Thursday, August 26, 2010

A Quick Analysis of the Queen of Comedy

It's inarguable who the Queen of Comedy is. I mean, you could maaaaybe try and pull off a Carol Burnett or Betty White switcheroo, but c'mon. Even they'll tell you it's Lucille Ball.

It's interesting to examine Lucille Ball under the lens of Female Comedy Icon (she wears pants! she fibs! she gets pregnant! she's not afraid to get messy!), but for now I'm more interested in her show.

For as much as Lucille Ball changed the landscape of comedy for ladies, I Love Lucy also shaped the future of the television sitcom. Desilu Productions capitalized on the three-camera setup that lasted for decades, as well as the live studio audience for use as a laugh track.

And yet, so much has changed. I was scrolling through YouTube the other day, perusing the Lucy clips, and I noticed that all of them are rather long. In comparison, when I watch excerpts from 30 Rock, they last barely thirty seconds. I realized that I Love Lucy took its time with its comedy.

Take this clip, for example. It's famous for having the longest recorded studio laughter in television history - 65 consecutive seconds. The setup for this joke is painstakingly long - the payoff doesn't happen until four and a half minutes in! And yet it's still hilarious.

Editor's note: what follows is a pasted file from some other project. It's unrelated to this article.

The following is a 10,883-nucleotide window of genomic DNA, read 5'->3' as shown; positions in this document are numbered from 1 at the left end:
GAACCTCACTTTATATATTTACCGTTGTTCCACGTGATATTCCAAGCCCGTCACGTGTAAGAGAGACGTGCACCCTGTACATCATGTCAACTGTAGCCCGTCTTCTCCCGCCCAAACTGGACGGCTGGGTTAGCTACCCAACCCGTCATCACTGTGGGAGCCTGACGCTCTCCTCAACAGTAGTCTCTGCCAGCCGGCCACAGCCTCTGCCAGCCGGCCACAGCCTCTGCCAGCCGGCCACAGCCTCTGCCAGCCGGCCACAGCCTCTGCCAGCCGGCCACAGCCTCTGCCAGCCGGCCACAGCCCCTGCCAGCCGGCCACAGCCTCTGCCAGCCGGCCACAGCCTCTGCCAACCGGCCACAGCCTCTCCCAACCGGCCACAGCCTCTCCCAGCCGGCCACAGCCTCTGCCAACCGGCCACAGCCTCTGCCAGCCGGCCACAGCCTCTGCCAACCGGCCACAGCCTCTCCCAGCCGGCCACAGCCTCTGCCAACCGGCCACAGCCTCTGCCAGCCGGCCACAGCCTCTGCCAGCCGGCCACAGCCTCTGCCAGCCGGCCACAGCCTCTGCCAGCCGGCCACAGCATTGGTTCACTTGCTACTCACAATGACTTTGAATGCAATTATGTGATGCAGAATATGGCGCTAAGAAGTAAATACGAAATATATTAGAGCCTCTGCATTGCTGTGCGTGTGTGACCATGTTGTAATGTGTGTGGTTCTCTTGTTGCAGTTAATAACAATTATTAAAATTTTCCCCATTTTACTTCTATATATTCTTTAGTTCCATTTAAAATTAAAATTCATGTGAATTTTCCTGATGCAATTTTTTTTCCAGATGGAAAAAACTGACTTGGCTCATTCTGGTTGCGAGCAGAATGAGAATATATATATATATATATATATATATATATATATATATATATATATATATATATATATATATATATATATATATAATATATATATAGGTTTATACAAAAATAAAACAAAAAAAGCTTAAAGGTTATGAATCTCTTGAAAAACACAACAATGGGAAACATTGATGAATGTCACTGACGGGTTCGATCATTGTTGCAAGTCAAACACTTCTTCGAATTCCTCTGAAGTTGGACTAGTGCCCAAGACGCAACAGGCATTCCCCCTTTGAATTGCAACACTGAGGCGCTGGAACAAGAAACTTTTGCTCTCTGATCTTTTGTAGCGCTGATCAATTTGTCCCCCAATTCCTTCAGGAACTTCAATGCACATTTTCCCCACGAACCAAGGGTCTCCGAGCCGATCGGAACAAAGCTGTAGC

Sure, when watching this clip today, it's still funny as hell (I'm always partial to Lucy's trying to exit the room mid-dance, only to have Ricky yell at her) - but if a modern sitcom tried to do the same thing, would it be funny? Comedies on television these days are so fast-paced: 30 Rock moves at a breakneck speed, I get whiplash from watching Glee, and shows like Parks & Recreation and The Office use a slower pace to achieve a style, never a joke. It's hard to imagine the slow and steady build of a situational comedy these days. Just throw every kind of joke at the wall, see what sticks, and get out of the scene before it runs too long. It takes commitment to run a shtick for minutes on end.

Of course, there really aren't any Lucille Balls on television anymore either. I'd say the closest comparison could be Amy Poehler on Parks & Recreation. Lucy could always mine comedy from maneuvering, physically and verbally, through any situation, however outrageous. So many of her classic scenes involve little dialogue - she simply operates within a space and somehow exudes funny. When I think of the comediennes on TV currently, only Amy Poehler really comes to mind as someone who can be hilarious without having to say a single word.

But perhaps all of this pondering is over-analysis. What's funny is funny, regardless of whether or not it was on TV in the 50s or 2010. I Love Lucy is a classic for a reason - real funny stands the test of time, even if you can't necessarily find the same kind of funny on today's channels.

I leave you with some ballet.

And some 30 Rock, for comparison's sake:

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